Meng and Craig came together

So we can come together as an industry - even cats and dogs can be friends when it's in their common interest: history proves it.  So to my industry colleagues, it's imperative we come together and define the minimum acceptable security standards for our industry - before we lose the trust of consumers. Or before the government decides they have to do it for us. So if you are a consumer email services firm

1. Review your security practices now. The Online Trust Alliance Security by Design guidelines are a great way to start.
2. This is a "CXO" level issue for your firm. It's not an IT issue for the dude in the black T-shirt in the server room to fix alone. Put executive attention on addressing your security shortcomings across the organization and support cross-industry security standards as well as governmental and public relations initiatives.
3. Have ongoing participation and involvement in the associations supporting email industry trust and security: OTA, MAAWG, EEC, ESPC are a few of the more notable organizations.

Email is great. We make a living at it. We (and our friends and families and customers) rely on email. Let's not let the bad guys screw it up - we fought them off once before. We can do it again.

Wednesday, April 6, 2011

I have seen the future. His name is Gary.

I'm a reasonably technology forward kinda guy. I am sporting an iphone 4 and toting a shiny macbook pro and I'm blogging irregularly. I can be found tweeting and posting on fb sometimes. So I'm not exactly living like the Amish. I also see and advise lots of early stage technology companies in the social and mobile spaces - I see a lot of innovation and promise in these areas.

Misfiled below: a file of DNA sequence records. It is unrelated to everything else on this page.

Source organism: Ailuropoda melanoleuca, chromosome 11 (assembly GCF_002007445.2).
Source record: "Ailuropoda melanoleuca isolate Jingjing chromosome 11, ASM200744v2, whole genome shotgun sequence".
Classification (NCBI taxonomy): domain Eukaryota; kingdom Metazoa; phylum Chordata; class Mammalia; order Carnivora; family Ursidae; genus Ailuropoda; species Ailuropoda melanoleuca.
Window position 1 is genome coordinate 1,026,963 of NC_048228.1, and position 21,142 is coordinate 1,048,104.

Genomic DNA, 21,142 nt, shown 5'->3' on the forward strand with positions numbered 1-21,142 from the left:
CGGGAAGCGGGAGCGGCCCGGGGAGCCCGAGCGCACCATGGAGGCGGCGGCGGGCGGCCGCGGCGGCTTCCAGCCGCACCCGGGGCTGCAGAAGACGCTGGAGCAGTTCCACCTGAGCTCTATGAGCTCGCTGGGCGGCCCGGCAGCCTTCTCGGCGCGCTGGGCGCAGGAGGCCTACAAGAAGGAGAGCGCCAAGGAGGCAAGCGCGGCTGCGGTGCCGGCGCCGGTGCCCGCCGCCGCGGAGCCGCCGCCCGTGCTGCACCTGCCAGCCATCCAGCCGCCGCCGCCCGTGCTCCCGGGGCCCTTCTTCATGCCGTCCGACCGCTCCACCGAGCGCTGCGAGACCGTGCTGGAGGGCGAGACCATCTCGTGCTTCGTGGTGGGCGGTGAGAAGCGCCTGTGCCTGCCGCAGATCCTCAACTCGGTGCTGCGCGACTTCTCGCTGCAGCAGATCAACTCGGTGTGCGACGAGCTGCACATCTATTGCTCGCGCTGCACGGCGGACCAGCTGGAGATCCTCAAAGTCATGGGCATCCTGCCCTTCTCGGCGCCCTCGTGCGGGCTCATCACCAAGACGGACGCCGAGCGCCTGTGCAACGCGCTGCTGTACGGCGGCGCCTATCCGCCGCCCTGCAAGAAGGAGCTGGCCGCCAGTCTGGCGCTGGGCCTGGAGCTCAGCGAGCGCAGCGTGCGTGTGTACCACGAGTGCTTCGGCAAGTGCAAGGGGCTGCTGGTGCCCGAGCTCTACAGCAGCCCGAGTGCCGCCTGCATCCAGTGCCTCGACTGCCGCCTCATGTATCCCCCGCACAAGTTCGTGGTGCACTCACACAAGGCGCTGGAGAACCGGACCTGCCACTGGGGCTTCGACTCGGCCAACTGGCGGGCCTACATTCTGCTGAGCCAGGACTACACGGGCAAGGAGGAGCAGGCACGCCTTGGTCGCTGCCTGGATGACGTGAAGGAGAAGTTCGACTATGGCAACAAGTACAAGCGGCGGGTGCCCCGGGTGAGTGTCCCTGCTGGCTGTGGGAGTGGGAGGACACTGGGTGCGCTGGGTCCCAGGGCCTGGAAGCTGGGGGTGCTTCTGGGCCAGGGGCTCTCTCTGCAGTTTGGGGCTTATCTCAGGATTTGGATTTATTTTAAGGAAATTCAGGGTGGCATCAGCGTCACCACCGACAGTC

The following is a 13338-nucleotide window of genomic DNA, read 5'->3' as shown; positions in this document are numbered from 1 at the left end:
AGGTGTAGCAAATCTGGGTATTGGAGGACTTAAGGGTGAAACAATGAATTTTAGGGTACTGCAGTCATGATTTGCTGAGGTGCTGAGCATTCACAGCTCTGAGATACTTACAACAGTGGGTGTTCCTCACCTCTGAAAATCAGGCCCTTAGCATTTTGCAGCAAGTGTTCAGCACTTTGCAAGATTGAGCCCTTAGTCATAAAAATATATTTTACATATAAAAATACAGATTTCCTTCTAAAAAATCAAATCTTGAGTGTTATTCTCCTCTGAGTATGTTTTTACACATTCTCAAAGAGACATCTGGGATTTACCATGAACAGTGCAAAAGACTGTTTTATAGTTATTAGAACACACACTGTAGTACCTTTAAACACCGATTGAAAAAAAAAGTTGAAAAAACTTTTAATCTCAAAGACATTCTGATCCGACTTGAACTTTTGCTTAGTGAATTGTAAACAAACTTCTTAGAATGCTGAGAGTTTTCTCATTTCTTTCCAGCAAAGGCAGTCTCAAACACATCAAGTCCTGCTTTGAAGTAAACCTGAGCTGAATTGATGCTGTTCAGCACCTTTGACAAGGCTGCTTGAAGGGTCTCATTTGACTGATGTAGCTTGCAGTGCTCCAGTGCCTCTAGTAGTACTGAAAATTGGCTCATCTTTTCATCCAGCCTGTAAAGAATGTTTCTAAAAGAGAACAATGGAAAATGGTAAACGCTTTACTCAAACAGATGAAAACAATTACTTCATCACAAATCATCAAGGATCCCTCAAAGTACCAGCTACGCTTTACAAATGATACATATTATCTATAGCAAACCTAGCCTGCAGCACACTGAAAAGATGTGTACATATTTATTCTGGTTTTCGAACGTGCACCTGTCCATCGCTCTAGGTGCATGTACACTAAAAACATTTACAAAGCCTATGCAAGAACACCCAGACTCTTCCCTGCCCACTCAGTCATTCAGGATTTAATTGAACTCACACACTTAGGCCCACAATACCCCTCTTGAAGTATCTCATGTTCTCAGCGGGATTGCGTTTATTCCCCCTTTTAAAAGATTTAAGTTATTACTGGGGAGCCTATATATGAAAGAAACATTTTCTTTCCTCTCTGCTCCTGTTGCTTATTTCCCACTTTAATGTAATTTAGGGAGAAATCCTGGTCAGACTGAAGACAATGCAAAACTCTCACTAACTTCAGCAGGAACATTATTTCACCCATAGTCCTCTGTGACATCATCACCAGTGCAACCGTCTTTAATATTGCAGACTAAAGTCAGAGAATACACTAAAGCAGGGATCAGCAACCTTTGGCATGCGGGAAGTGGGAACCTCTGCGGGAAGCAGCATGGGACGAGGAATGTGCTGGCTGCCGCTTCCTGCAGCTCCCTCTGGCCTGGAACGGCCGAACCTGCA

But the most impactful recent innovation in my life and my family's life came from Costco. His name is Gary. He is a vacuum cleaner.

One of Gary's brethern - hard at work

Not just any vacuum cleaner - he is a shiny iRobot Roomba that wakes up every morning at 10am, sounds a nice little chime, undocks from his charger and cheerfully spends the next hour or so cleaning our hardwood floors. We are blessed to have a wonderful yellow Lab but cursed that our dog sheds light colored hair like crazy all over our dark brown floors (the picture above is a generic Roomba one).

Why is Gary an innovation which is so impactful on our family?
  •  Our floors are clean, every day, without any effort by us
  •  Our kids love Gary - they are totally entertained by his roaming around the house, chirping
  • Did I mention our floors are clean?
So this is the best $300 or so we've ever spent, I highly recommend a Roomba, especially if you have a pet that sheds hair. The Costco kit came with all kinds of cool accessories, like battery powered electric "fences" to keep Gary from cleaning certain rooms (e.g., like our cluttered office or laundry room).